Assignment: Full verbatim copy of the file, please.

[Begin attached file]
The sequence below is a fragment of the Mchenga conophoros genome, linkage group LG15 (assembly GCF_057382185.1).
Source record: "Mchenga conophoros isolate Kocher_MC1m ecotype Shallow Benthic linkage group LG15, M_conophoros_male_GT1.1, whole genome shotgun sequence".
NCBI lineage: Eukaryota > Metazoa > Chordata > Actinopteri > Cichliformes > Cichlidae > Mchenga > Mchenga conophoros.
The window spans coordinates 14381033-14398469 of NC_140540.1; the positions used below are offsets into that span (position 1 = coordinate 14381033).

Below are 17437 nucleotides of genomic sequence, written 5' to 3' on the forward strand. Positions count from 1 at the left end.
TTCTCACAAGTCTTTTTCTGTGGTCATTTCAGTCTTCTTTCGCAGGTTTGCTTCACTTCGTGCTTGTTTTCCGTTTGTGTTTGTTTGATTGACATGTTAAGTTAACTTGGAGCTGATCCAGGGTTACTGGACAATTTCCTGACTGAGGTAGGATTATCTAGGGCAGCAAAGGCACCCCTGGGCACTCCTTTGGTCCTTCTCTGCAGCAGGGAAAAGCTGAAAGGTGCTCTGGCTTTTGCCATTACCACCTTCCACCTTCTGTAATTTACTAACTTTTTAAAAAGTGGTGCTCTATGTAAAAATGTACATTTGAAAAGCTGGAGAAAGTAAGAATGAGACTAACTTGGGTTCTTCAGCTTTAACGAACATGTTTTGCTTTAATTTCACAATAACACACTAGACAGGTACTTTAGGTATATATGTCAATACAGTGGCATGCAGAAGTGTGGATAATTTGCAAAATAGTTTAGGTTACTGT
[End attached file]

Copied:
The sequence below is a fragment of the Mchenga conophoros genome, linkage group LG15 (assembly GCF_057382185.1).
Source record: "Mchenga conophoros isolate Kocher_MC1m ecotype Shallow Benthic linkage group LG15, M_conophoros_male_GT1.1, whole genome shotgun sequence".
NCBI lineage: Eukaryota > Metazoa > Chordata > Actinopteri > Cichliformes > Cichlidae > Mchenga > Mchenga conophoros.
The window spans coordinates 14381033-14398469 of NC_140540.1; the positions used below are offsets into that span (position 1 = coordinate 14381033).

Below are 17437 nucleotides of genomic sequence, written 5' to 3' on the forward strand. Positions count from 1 at the left end.
TTCTCACAAGTCTTTTTCTGTGGTCATTTCAGTCTTCTTTCGCAGGTTTGCTTCACTTCGTGCTTGTTTTCCGTTTGTGTTTGTTTGATTGACATGTTAAGTTAACTTGGAGCTGATCCAGGGTTACTGGACAATTTCCTGACTGAGGTAGGATTATCTAGGGCAGCAAAGGCACCCCTGGGCACTCCTTTGGTCCTTCTCTGCAGCAGGGAAAAGCTGAAAGGTGCTCTGGCTTTTGCCATTACCACCTTCCACCTTCTGTAATTTACTAACTTTTTAAAAAGTGGTGCTCTATGTAAAAATGTACATTTGAAAAGCTGGAGAAAGTAAGAATGAGACTAACTTGGGTTCTTCAGCTTTAACGAACATGTTTTGCTTTAATTTCACAATAACACACTAGACAGGTACTTTAGGTATATATGTCAATACAGTGGCATGCAGAAGTGTGGATAATTTGCAAAATAGTTTAGGTTACTGT